“In a 4G world, wireless will connect everything. There's really no limit to the number of connections that can be part of the mobile grid: vehicles, appliances, buildings, roads, medical monitors. This 'Internet of Things' will infuse intelligence into all our systems and present us with a whole new way to run a home, an enterprise, a community or an economy.” –Ivan Seidenberg, Verizon's chairman and CEO
Before we get into discussing the rapid approach of 4G wireless networks that’ll start fundamentally changing the way people and industries work, I’d like to admit something: I am totally the wrong person to be posting this.
Look, I still have a cassette player in my minivan (in all its decrepit red glory at right) – and still listen to the old mix-tapes I made over two and a half decades ago as a teenager. I still read paper-bound books (dog-eared sci-fi novels gleaned from library sales and used book stores); I take notes long hand, with pen and paper; I go to stores to buy stuff and can’t (for the life of me!) manage to order things off the Internet without a lot of ridiculous things going wrong; I still pay all my bills with paper checks.
All those Luddite tendencies aside, though, modern technology is totally infused into my life and the lives of countless millions like me. Video and photos are all digital now, slapped together on the same laptop for stories (and blog posts like this). I would be lost without my cell phone and anything less than high-speed Internet makes me grind my teeth.
It’s the same in trucking. Though the fundamentals remain the same as they did over 70 years ago – you’re moving goods from point A to point B, after all; can’t get much more basic than that – the basic functionality of freight continues to undergo rapid change. Paperwork is all going electronic; drivers communicate by cell phone; data is being gleaned off trucks so technicians can fix them faster and better.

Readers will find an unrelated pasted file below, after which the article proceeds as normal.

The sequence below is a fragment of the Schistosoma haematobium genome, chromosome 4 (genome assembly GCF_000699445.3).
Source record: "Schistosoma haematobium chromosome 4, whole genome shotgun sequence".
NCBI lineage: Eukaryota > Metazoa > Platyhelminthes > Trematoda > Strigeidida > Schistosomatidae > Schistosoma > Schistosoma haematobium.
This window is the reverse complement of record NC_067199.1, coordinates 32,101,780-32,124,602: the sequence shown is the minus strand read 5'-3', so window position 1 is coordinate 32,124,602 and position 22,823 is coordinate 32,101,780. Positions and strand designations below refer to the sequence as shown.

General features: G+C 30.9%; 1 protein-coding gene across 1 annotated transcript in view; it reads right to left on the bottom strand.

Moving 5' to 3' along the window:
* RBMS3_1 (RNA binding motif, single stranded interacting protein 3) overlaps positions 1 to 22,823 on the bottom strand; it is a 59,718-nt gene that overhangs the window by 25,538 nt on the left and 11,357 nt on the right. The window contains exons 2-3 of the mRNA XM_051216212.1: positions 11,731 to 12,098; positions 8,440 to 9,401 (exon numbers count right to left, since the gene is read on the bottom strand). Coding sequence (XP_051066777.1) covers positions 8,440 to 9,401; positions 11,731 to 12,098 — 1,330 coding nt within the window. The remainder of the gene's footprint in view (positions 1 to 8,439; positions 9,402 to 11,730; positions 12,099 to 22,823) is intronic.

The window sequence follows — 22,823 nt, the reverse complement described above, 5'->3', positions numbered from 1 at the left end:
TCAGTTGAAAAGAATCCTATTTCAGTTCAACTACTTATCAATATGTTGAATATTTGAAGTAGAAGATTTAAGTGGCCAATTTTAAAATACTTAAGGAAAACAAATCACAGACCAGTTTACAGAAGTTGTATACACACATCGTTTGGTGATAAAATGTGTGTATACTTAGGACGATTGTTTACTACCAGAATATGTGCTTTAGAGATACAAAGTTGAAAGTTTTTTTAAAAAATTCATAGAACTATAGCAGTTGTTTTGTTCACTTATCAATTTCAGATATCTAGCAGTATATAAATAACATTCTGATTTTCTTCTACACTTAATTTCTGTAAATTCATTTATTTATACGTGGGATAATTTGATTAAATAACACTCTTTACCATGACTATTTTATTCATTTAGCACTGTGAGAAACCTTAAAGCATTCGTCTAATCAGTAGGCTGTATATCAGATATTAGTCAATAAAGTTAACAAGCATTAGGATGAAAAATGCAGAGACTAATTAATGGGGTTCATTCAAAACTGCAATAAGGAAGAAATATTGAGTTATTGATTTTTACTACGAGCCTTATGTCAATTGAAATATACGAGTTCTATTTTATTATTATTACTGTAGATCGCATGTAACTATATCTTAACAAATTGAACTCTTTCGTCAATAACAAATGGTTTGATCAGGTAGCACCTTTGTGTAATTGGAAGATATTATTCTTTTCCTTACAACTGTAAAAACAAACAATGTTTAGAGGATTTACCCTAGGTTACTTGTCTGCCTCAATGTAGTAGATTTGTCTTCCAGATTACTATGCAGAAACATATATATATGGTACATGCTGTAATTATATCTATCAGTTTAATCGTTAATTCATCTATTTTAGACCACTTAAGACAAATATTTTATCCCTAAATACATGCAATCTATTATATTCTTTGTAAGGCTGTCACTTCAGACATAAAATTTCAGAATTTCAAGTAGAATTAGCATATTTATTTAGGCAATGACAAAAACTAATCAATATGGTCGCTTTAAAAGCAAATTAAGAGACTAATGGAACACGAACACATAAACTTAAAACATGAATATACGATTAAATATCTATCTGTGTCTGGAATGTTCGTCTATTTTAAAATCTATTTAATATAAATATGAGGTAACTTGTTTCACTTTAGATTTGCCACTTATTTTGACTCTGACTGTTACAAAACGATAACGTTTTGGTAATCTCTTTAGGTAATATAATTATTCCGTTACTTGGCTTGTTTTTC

Now we’re about to hit the next big evolution point in all of this – the advent of the 4G wireless network. The term “4G” refers to the fourth generation of cellular wireless standards. We’ve gone from analog transmission with the first generation (1G) to digital (2G), followed by multi-media support, spread spectrum transmission and at least 200 kilobits per second (3G) and now 4G, which refers to all “Internet Protocol’ or “IP” packet switched networks, mobile ultra-broadband (gigabit speed) access and multi-carrier transmission.
[Below you can watch several Verizon executives discuss the ramp-up process to 4G from the recent 2010 wireless convention held in Las Vegas.]
Ivan Seidenberg, Verizon's chairman and CEO, recently talked about how this “next phase” in the evolution of wireless is going to change everything – especially in terms of how individuals and businesses use the Internet.
“The Internet drives some $400 billion in annual economic activity, transports billions of dollars' worth of intellectual cargo and has turned every multinational company that wants to remain competitive into a giant information processing machine,” he said during a speech before the Council of Foreign Relations this week.
“A robust and functioning Internet is a laboratory for innovation, a platform for collaboration, a spur to productivity, a means to higher living standards and a conduit for exporting values of openness and freedom around the world,” Seidenberg (at left) noted. “With advances in fiber and wireless technologies, we're on the cusp of a new growth curve for the Internet and a wave of innovation with tremendous potential to address the big issues facing the global economy, including energy, poverty, education and health care.”